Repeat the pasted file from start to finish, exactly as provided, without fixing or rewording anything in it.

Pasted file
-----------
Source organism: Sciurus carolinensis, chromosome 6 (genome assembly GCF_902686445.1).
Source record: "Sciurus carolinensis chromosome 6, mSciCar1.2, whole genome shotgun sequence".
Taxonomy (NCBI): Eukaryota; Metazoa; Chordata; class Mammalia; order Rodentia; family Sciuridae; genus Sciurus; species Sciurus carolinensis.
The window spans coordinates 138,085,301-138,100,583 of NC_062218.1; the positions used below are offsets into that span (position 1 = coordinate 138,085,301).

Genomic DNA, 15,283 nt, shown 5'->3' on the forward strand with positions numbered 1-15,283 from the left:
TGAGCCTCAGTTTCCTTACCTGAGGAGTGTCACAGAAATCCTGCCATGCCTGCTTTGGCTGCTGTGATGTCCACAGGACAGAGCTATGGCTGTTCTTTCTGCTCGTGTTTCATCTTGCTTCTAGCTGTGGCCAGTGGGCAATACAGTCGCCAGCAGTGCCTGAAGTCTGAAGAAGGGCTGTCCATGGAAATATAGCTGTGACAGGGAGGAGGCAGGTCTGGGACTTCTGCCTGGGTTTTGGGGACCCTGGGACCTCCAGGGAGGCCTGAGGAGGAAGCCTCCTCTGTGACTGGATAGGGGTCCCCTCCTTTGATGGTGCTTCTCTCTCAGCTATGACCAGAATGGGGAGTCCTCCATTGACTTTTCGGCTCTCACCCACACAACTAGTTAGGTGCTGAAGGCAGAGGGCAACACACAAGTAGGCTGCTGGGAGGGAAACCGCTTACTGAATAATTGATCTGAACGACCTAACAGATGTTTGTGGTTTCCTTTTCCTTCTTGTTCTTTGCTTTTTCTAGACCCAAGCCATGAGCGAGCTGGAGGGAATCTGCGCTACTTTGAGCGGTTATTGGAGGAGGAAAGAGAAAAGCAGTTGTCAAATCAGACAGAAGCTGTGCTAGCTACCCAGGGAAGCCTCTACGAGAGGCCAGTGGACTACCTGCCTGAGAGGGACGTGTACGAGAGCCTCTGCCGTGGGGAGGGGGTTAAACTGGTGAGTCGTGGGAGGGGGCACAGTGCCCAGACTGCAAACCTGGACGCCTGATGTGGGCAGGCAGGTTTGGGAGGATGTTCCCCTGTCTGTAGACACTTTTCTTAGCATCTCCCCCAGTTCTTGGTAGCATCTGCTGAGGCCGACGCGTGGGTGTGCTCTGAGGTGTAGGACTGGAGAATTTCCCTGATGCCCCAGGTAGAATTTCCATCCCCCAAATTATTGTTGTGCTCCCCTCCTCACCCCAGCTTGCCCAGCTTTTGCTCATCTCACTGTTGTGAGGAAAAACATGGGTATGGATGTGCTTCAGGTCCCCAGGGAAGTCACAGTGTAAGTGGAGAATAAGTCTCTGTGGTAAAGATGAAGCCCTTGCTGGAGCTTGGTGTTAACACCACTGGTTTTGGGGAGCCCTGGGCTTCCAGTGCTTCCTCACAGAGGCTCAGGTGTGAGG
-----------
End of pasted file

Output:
Source organism: Sciurus carolinensis, chromosome 6 (genome assembly GCF_902686445.1).
Source record: "Sciurus carolinensis chromosome 6, mSciCar1.2, whole genome shotgun sequence".
Taxonomy (NCBI): Eukaryota; Metazoa; Chordata; class Mammalia; order Rodentia; family Sciuridae; genus Sciurus; species Sciurus carolinensis.
The window spans coordinates 138,085,301-138,100,583 of NC_062218.1; the positions used below are offsets into that span (position 1 = coordinate 138,085,301).

Genomic DNA, 15,283 nt, shown 5'->3' on the forward strand with positions numbered 1-15,283 from the left:
TGAGCCTCAGTTTCCTTACCTGAGGAGTGTCACAGAAATCCTGCCATGCCTGCTTTGGCTGCTGTGATGTCCACAGGACAGAGCTATGGCTGTTCTTTCTGCTCGTGTTTCATCTTGCTTCTAGCTGTGGCCAGTGGGCAATACAGTCGCCAGCAGTGCCTGAAGTCTGAAGAAGGGCTGTCCATGGAAATATAGCTGTGACAGGGAGGAGGCAGGTCTGGGACTTCTGCCTGGGTTTTGGGGACCCTGGGACCTCCAGGGAGGCCTGAGGAGGAAGCCTCCTCTGTGACTGGATAGGGGTCCCCTCCTTTGATGGTGCTTCTCTCTCAGCTATGACCAGAATGGGGAGTCCTCCATTGACTTTTCGGCTCTCACCCACACAACTAGTTAGGTGCTGAAGGCAGAGGGCAACACACAAGTAGGCTGCTGGGAGGGAAACCGCTTACTGAATAATTGATCTGAACGACCTAACAGATGTTTGTGGTTTCCTTTTCCTTCTTGTTCTTTGCTTTTTCTAGACCCAAGCCATGAGCGAGCTGGAGGGAATCTGCGCTACTTTGAGCGGTTATTGGAGGAGGAAAGAGAAAAGCAGTTGTCAAATCAGACAGAAGCTGTGCTAGCTACCCAGGGAAGCCTCTACGAGAGGCCAGTGGACTACCTGCCTGAGAGGGACGTGTACGAGAGCCTCTGCCGTGGGGAGGGGGTTAAACTGGTGAGTCGTGGGAGGGGGCACAGTGCCCAGACTGCAAACCTGGACGCCTGATGTGGGCAGGCAGGTTTGGGAGGATGTTCCCCTGTCTGTAGACACTTTTCTTAGCATCTCCCCCAGTTCTTGGTAGCATCTGCTGAGGCCGACGCGTGGGTGTGCTCTGAGGTGTAGGACTGGAGAATTTCCCTGATGCCCCAGGTAGAATTTCCATCCCCCAAATTATTGTTGTGCTCCCCTCCTCACCCCAGCTTGCCCAGCTTTTGCTCATCTCACTGTTGTGAGGAAAAACATGGGTATGGATGTGCTTCAGGTCCCCAGGGAAGTCACAGTGTAAGTGGAGAATAAGTCTCTGTGGTAAAGATGAAGCCCTTGCTGGAGCTTGGTGTTAACACCACTGGTTTTGGGGAGCCCTGGGCTTCCAGTGCTTCCTCACAGAGGCTCAGGTGTGAGG